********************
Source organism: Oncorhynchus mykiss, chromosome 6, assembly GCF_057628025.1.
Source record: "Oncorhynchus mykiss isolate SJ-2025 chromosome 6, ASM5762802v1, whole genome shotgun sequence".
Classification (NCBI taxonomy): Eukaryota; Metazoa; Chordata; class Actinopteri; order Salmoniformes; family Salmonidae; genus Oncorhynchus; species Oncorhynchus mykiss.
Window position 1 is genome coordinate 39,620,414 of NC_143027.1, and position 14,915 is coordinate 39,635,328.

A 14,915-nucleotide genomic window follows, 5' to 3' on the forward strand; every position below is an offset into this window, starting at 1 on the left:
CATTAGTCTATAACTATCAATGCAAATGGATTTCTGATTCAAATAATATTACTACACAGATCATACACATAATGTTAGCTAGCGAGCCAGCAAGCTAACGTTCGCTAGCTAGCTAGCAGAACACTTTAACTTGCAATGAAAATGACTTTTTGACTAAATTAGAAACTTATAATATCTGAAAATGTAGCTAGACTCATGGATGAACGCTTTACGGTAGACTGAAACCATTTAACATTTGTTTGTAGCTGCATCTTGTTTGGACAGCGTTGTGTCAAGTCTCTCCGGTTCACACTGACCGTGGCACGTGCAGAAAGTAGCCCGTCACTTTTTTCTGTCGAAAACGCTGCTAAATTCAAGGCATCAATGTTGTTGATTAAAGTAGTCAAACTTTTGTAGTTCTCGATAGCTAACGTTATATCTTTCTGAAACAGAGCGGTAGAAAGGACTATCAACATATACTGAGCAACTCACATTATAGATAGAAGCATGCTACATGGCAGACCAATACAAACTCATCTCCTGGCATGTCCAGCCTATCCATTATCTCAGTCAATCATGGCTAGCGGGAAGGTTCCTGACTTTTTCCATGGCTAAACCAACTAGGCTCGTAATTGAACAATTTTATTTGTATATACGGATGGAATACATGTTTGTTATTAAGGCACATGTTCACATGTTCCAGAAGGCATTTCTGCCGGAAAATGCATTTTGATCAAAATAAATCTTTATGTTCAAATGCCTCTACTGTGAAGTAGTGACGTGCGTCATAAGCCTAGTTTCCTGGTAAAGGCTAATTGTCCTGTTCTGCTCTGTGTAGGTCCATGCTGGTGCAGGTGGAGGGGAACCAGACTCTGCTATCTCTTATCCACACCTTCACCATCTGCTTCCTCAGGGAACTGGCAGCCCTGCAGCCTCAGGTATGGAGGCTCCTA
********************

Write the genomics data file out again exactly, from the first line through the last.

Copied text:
Source organism: Oncorhynchus mykiss, chromosome 6, assembly GCF_057628025.1.
Source record: "Oncorhynchus mykiss isolate SJ-2025 chromosome 6, ASM5762802v1, whole genome shotgun sequence".
Classification (NCBI taxonomy): Eukaryota; Metazoa; Chordata; class Actinopteri; order Salmoniformes; family Salmonidae; genus Oncorhynchus; species Oncorhynchus mykiss.
Window position 1 is genome coordinate 39,620,414 of NC_143027.1, and position 14,915 is coordinate 39,635,328.

A 14,915-nucleotide genomic window follows, 5' to 3' on the forward strand; every position below is an offset into this window, starting at 1 on the left:
CATTAGTCTATAACTATCAATGCAAATGGATTTCTGATTCAAATAATATTACTACACAGATCATACACATAATGTTAGCTAGCGAGCCAGCAAGCTAACGTTCGCTAGCTAGCTAGCAGAACACTTTAACTTGCAATGAAAATGACTTTTTGACTAAATTAGAAACTTATAATATCTGAAAATGTAGCTAGACTCATGGATGAACGCTTTACGGTAGACTGAAACCATTTAACATTTGTTTGTAGCTGCATCTTGTTTGGACAGCGTTGTGTCAAGTCTCTCCGGTTCACACTGACCGTGGCACGTGCAGAAAGTAGCCCGTCACTTTTTTCTGTCGAAAACGCTGCTAAATTCAAGGCATCAATGTTGTTGATTAAAGTAGTCAAACTTTTGTAGTTCTCGATAGCTAACGTTATATCTTTCTGAAACAGAGCGGTAGAAAGGACTATCAACATATACTGAGCAACTCACATTATAGATAGAAGCATGCTACATGGCAGACCAATACAAACTCATCTCCTGGCATGTCCAGCCTATCCATTATCTCAGTCAATCATGGCTAGCGGGAAGGTTCCTGACTTTTTCCATGGCTAAACCAACTAGGCTCGTAATTGAACAATTTTATTTGTATATACGGATGGAATACATGTTTGTTATTAAGGCACATGTTCACATGTTCCAGAAGGCATTTCTGCCGGAAAATGCATTTTGATCAAAATAAATCTTTATGTTCAAATGCCTCTACTGTGAAGTAGTGACGTGCGTCATAAGCCTAGTTTCCTGGTAAAGGCTAATTGTCCTGTTCTGCTCTGTGTAGGTCCATGCTGGTGCAGGTGGAGGGGAACCAGACTCTGCTATCTCTTATCCACACCTTCACCATCTGCTTCCTCAGGGAACTGGCAGCCCTGCAGCCTCAGGTATGGAGGCTCCTA